This review aims to summarize the current state of knowledge together with the trends and approaches in research regarding the structure and mechanism of action of AFGPs, as well as the most recent advances in techniques for their synthesis, along with a potential application of these methods for technical purposes.

Structure of antifreeze glycopeptides

To survive under subzero temperature conditions that are present in the harsh environment of the Arctic and Antarctic seas, many marine organisms developed an evolutionary means of survival—the expression of antifreeze agents. AFGPs prevent the uncontrolled growth of ice in vivo by artificially lowering the freezing point below that of the surrounding seawater, which is approximately −1.8 °C.

Antifreeze glycopeptides have been identified as the major fraction of protein in the blood sera of Arctic cod and Antarctic notothenioids. The glycopeptide group is composed of at least eight structurally related molecules that share the same function of ice crystal growth and ice recrystallization inhibition but differ regarding their peptide sequence and chain length. In a typical case, an AFGP consists of multiple repetitions of Ala–Ala–Thr units, where the threonine residue is O-glycosylated with the disaccharide fragment β-d-galactosyl-(1 → 3)-α-N-acetyl-d-galactosamine (Fig. 1) and the number of repetitions varies from 4 to 55. Following the identification of AFGPs in notothenioids, an additional division into eight subgroups (AFGP1–8) was introduced. The classification is based on their molecular weight, as shown by their relative migration rates in an electrophoretic assay (Feeney 1974). In accordance with this scheme, the AFGPs with four repetitive units and a molecular weight of 2.6 kDa are denoted as AFGP8, whereas those with the highest molecular weight of 33.7 kDa are referred to as AFGP1. The characteristics of AFGPs2–7 are between these arbitrary boundaries. A simplified version of this classification allows the grouping of AFGPs as small (AFGP6–8) and large (AFGP1–5) (Harding et al. 2003).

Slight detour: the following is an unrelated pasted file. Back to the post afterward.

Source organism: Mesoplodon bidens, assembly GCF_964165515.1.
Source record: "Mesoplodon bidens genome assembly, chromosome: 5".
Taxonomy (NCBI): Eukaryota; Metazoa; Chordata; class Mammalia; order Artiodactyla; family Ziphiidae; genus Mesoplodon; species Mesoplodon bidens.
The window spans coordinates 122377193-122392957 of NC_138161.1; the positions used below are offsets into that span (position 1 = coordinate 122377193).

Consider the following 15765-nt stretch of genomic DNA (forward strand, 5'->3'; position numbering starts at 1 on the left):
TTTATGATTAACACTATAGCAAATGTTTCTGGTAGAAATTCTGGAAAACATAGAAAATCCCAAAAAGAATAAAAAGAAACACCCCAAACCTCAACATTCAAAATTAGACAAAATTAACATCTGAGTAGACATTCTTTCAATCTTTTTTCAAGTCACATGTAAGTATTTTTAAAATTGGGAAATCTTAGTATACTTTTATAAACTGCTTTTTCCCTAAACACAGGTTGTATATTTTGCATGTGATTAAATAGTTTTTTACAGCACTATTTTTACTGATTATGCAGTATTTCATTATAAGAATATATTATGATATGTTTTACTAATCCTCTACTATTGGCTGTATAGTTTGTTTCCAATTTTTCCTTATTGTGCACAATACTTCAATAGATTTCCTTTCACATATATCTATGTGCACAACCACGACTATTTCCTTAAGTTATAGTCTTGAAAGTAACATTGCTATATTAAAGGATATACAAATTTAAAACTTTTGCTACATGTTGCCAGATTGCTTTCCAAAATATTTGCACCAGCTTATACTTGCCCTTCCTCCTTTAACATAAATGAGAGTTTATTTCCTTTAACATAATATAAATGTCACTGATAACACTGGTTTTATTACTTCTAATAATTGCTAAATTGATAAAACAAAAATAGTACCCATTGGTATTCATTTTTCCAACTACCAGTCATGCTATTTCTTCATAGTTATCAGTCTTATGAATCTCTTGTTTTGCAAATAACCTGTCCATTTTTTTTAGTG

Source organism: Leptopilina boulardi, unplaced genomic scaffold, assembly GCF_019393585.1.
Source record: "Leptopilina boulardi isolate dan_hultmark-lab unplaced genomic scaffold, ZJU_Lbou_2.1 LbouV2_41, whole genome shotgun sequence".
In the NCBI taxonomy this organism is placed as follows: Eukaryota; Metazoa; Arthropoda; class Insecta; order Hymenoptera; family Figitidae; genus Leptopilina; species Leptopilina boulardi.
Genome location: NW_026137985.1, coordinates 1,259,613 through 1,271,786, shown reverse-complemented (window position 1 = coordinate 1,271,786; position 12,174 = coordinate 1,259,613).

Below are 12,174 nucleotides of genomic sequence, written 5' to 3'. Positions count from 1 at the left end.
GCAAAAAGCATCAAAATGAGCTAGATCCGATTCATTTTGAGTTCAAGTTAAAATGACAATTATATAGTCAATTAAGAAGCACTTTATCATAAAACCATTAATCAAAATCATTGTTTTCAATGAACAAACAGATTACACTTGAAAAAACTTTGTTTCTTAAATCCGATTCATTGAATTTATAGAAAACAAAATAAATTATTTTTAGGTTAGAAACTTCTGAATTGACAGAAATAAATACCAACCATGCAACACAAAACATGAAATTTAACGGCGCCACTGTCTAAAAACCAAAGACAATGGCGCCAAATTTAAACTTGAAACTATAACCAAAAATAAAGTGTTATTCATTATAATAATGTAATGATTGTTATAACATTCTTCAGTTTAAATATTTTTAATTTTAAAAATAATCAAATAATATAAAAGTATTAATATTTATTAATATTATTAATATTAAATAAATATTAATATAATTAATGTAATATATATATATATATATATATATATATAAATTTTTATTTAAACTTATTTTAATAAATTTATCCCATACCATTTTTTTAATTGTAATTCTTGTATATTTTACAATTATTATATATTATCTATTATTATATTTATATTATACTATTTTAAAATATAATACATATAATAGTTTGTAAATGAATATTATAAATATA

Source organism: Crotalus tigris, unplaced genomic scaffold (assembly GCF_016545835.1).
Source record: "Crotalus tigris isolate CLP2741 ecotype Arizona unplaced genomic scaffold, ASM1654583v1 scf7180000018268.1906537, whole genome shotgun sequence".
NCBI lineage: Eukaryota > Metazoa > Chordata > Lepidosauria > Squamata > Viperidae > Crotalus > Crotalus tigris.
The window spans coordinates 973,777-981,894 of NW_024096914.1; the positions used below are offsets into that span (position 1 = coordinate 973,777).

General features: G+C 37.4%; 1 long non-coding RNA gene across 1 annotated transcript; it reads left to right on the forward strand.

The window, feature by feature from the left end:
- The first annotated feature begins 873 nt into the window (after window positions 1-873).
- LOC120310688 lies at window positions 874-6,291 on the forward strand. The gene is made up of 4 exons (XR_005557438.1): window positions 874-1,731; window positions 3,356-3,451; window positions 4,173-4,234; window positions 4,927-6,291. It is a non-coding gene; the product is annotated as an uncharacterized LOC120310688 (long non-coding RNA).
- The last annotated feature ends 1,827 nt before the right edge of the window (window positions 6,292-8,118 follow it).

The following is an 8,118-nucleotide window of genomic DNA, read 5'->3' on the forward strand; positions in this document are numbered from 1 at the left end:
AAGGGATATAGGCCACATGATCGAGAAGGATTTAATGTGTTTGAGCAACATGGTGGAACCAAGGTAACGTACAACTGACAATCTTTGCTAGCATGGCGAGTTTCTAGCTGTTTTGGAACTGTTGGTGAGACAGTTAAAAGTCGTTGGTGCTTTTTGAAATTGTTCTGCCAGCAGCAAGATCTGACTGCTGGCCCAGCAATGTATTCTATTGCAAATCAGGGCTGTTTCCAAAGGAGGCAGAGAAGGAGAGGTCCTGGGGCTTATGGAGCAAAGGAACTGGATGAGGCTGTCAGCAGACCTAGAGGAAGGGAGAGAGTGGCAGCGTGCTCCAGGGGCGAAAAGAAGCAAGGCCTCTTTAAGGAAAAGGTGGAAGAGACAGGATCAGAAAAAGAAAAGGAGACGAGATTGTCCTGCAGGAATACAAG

Fig. 1

Structure of a natural AFGP (n = 4–55)

Although the amino-acid sequence of AFGPs can be generally regarded as conserved, a few variations that deviate from this scheme have been reported in the literature. In the large AFGPs of the notothenioids, it was shown that Ala is occasionally substituted by Pro in some of the repeated monomer units (Lin et al. 1972; Geoghegan et al. 1980; Hew et al. 1981). However, in some of the AFGPs isolated from Arctic and North Atlantic cods, the Thr residues are replaced by Arg (Fletcher et al. 1982; O’Grady et al. 1982; Burcham et al. 1986). This type of replacement results in a lack of glycosylation in the substituted positions. Additional studies focusing on other Antarctic fish species and their AFGP variants showed that traces of other amino acids could also be found, most notably Gly, Val, and Leu (Wöhrmann 1996). Overall, AFGPs can be regarded as a conserved group of molecules characterized by low amino-acid diversity and moderate size differences.

Conformational studies

The conformational properties of AFGPs have been predominantly studied using circular dichroism spectroscopy (CD) and nuclear magnetic resonance spectroscopy (NMR). Recent achievements in this field include the introduction of more elaborate analytical methods, such as atomic force microscopy (AFM).